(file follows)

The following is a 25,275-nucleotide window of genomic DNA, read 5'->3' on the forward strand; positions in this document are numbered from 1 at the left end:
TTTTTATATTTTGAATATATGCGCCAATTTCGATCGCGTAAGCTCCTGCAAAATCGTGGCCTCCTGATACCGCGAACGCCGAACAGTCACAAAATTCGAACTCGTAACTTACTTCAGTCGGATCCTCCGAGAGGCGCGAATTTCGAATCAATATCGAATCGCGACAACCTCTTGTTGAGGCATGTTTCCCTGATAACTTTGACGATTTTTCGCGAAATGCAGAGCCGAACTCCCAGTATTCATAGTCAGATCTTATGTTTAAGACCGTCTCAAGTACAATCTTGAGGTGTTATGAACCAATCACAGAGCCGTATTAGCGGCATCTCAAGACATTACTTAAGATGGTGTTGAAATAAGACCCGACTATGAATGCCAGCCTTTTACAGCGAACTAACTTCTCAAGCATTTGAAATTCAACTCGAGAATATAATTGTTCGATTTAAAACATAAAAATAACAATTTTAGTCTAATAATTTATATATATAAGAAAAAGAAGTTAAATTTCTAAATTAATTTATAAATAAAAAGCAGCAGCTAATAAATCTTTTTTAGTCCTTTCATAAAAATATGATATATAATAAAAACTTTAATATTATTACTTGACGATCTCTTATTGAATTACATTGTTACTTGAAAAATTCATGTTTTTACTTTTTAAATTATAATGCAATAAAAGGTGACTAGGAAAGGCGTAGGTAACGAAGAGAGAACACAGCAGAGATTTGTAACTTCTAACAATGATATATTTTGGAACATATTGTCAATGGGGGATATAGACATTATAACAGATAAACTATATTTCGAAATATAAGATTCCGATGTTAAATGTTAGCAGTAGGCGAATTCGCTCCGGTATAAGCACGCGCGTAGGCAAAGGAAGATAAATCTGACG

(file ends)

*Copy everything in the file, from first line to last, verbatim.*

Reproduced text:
The following is a 25,275-nucleotide window of genomic DNA, read 5'->3' on the forward strand; positions in this document are numbered from 1 at the left end:
TTTTTATATTTTGAATATATGCGCCAATTTCGATCGCGTAAGCTCCTGCAAAATCGTGGCCTCCTGATACCGCGAACGCCGAACAGTCACAAAATTCGAACTCGTAACTTACTTCAGTCGGATCCTCCGAGAGGCGCGAATTTCGAATCAATATCGAATCGCGACAACCTCTTGTTGAGGCATGTTTCCCTGATAACTTTGACGATTTTTCGCGAAATGCAGAGCCGAACTCCCAGTATTCATAGTCAGATCTTATGTTTAAGACCGTCTCAAGTACAATCTTGAGGTGTTATGAACCAATCACAGAGCCGTATTAGCGGCATCTCAAGACATTACTTAAGATGGTGTTGAAATAAGACCCGACTATGAATGCCAGCCTTTTACAGCGAACTAACTTCTCAAGCATTTGAAATTCAACTCGAGAATATAATTGTTCGATTTAAAACATAAAAATAACAATTTTAGTCTAATAATTTATATATATAAGAAAAAGAAGTTAAATTTCTAAATTAATTTATAAATAAAAAGCAGCAGCTAATAAATCTTTTTTAGTCCTTTCATAAAAATATGATATATAATAAAAACTTTAATATTATTACTTGACGATCTCTTATTGAATTACATTGTTACTTGAAAAATTCATGTTTTTACTTTTTAAATTATAATGCAATAAAAGGTGACTAGGAAAGGCGTAGGTAACGAAGAGAGAACACAGCAGAGATTTGTAACTTCTAACAATGATATATTTTGGAACATATTGTCAATGGGGGATATAGACATTATAACAGATAAACTATATTTCGAAATATAAGATTCCGATGTTAAATGTTAGCAGTAGGCGAATTCGCTCCGGTATAAGCACGCGCGTAGGCAAAGGAAGATAAATCTGACG